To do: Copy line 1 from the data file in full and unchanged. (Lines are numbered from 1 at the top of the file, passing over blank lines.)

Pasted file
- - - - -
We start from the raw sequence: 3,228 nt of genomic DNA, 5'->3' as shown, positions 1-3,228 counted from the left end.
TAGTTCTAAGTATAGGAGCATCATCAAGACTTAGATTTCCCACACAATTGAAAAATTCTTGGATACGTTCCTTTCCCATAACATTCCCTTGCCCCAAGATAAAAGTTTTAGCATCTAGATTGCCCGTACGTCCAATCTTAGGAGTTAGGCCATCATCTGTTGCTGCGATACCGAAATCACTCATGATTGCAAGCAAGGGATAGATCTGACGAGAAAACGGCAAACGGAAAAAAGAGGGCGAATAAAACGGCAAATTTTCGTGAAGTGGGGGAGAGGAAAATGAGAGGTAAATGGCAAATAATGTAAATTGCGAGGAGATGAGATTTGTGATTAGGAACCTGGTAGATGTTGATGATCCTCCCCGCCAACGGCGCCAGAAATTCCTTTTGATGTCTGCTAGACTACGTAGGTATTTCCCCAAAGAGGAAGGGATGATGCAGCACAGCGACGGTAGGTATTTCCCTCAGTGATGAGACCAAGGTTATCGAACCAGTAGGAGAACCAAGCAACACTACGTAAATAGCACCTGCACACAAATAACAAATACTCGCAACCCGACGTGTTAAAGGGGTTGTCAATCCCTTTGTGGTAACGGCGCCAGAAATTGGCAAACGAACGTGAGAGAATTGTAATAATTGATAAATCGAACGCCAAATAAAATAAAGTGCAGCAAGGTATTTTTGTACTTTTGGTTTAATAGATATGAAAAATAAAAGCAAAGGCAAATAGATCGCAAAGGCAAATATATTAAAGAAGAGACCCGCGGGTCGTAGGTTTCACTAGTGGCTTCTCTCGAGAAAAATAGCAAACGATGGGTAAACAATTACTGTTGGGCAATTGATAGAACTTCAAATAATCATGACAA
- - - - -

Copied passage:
We start from the raw sequence: 3,228 nt of genomic DNA, 5'->3' as shown, positions 1-3,228 counted from the left end.